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National  Lampoon's Vacation

Six Days Seven Nights

National Lampoon’s Vacation (1983)

National Lampoon's Vacation DVD cover

This cult comedy classic hardly requires my personal review, as virtually every comedy buff in the nation has seen it (at least once).  While I am generally not a fan of “screwball comedies,” and gross-out humor in particular, Vacation is firmly grounded in the almost guaranteed foibles of a family vacation, that most everyone who has “been there” will identify with.

 

As for the terms, “screwball” and “gross-out,” please do not construe my words to suggest that this epic comedy trip is either screwball or gross-out.  It is not.  True, there a few “stretchy” scenes that may fit these descriptions, but the movie as a whole is just plain funny and is drawn from the realities of a quest for fun…which is by no means free from the frequent “bumps” along the road!

 

The cast was absolutely made for this film…from the rural rube, “Cousin Eddie (Randy Quaid),” [Isn’t there one in every family?] to the often hapless “Clark Griswold” (Chevy Chase).  And, of course, this is no news to millions of filmgoers, but the theme revolves around a middleclass family’s road trip from the Chicago suburbs to the “Walley World” theme park in Southern California…Walley World, being an obvious takeoff from Disneyland.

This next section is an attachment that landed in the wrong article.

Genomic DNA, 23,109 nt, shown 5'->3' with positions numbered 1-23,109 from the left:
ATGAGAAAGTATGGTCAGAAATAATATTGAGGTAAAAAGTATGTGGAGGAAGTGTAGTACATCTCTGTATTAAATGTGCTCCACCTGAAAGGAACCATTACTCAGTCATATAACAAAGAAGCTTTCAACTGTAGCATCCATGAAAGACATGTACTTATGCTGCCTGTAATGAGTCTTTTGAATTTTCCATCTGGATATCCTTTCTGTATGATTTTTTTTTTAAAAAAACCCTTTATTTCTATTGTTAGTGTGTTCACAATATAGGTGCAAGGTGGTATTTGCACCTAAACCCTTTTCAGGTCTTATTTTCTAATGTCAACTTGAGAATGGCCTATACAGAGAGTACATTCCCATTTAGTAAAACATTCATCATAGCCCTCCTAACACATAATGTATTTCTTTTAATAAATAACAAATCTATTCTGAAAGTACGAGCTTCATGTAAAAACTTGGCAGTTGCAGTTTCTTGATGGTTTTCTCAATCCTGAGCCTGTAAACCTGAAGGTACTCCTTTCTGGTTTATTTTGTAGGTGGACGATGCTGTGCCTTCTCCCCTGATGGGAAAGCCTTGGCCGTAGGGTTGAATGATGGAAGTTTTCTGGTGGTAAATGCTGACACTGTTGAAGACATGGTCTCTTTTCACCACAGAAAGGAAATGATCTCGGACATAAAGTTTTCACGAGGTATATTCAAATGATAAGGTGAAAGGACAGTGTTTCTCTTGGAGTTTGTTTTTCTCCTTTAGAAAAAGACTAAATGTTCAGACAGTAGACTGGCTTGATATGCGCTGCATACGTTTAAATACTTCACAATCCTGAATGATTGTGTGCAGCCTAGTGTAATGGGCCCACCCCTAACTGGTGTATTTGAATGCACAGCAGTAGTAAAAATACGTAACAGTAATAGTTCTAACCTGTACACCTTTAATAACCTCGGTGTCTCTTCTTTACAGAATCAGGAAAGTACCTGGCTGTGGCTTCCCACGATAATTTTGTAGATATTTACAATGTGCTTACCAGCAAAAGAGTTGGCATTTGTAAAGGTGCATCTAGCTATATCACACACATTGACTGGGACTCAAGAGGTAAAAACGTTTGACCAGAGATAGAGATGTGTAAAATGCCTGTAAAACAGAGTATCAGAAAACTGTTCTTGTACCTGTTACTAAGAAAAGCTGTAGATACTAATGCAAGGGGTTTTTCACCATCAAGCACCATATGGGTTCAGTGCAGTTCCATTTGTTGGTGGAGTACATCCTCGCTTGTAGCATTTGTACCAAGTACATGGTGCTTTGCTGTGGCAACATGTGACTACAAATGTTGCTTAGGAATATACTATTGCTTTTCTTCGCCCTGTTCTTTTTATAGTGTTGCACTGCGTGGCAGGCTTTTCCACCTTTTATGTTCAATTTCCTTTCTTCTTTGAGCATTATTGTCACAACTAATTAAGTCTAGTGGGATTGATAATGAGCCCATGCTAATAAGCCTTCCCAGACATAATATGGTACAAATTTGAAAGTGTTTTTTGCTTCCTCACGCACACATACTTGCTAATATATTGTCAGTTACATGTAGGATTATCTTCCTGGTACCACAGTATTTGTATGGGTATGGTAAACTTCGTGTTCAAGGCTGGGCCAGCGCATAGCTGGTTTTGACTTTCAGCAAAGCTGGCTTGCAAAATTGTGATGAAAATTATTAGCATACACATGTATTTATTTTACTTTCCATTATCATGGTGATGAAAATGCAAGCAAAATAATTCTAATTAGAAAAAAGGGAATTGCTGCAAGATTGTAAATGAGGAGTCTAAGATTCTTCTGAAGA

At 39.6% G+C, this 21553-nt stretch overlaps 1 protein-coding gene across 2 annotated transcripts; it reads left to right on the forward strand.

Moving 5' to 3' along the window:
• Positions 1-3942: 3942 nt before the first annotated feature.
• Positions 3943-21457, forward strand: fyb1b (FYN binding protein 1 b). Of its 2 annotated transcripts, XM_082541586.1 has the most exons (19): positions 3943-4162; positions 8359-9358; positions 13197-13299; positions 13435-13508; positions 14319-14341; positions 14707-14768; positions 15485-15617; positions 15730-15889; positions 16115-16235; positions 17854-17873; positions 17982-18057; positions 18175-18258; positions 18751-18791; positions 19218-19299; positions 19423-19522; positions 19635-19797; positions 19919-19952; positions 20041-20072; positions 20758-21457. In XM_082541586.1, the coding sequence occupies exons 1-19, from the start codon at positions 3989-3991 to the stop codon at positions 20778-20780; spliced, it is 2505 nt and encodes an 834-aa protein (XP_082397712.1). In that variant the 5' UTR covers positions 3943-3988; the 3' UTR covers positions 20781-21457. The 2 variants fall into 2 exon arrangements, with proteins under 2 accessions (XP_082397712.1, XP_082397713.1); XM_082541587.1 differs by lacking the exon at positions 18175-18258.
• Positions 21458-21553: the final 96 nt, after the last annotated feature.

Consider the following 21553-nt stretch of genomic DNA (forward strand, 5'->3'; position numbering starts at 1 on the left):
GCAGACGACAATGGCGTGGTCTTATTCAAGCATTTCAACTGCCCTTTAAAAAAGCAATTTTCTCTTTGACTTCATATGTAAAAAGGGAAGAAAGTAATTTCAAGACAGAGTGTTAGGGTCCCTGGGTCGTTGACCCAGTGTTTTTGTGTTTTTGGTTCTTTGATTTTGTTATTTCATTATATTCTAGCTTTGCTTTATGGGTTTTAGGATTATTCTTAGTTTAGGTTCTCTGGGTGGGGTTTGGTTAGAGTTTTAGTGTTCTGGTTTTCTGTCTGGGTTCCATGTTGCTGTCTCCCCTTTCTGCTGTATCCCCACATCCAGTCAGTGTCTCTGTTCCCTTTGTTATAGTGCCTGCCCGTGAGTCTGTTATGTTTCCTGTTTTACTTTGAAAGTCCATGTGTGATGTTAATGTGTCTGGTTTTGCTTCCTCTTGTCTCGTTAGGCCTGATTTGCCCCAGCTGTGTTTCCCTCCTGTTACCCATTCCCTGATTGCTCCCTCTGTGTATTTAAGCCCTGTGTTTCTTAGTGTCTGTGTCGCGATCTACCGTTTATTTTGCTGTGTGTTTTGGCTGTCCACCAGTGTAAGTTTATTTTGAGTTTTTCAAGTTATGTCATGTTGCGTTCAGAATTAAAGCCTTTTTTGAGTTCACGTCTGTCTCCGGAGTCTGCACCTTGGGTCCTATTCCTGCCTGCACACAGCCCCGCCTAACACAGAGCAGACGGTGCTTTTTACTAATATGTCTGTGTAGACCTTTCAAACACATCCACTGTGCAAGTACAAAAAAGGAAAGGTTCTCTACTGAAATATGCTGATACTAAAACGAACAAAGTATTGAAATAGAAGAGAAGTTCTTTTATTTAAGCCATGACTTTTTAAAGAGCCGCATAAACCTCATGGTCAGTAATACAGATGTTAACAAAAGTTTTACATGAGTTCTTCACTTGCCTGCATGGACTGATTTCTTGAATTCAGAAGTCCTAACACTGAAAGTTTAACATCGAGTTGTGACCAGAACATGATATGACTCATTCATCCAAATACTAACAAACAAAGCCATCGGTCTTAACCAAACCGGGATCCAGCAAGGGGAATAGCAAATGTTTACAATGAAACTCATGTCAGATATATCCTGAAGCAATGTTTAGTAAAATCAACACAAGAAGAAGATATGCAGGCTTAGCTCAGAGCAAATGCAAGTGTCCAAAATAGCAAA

While Griswold initiated the notion of such a frolic (he was “reliving” the kind of vacation he had never enjoyed as a youth), his wife, “Ellen” (Beverly D'Angelo), along with two siblings (“Audrey” and “Rusty”), were less than enthusiastic.  [Ellen’s response to the road trip idea was, “Wouldn’t it be easier to fly?” Of course, Clark shrugged this all off with, “Getting there is half the fun!”]

 

And, as it turned out, “getting there” was all the fun.  But not necessarily for the sometimes road-weary family, but certainly for the audience!

 

Of particular note were occasional exchanges where a Griswold family member would subtly express a negative unpleasantry along the way that, which would completely fly over Clark’s oblivious head (buffoonery was his trademark, but he was the only one who didn’t know it):

 

Young teen, Rusty, (feigning “happiness” prior to entering “The Longbranch Saloon,” in Kansas:  “Now, I’m glad we didn’t go to Hawaii.”  Or, “That was a crummy Wyatt Earp…he’s wearing jogging shoes”; to which Griswold responded, “Well, they used to, Russ.”

 

So much can be—and has been—written about this epic comedy that not another word is necessary on my part.  Just go rent (or buy) the National Lampoon’s Vacation DVD!  Whether or not you have already seen it in the past (or snippets of it on TV), this is a must for any comedy flick collection.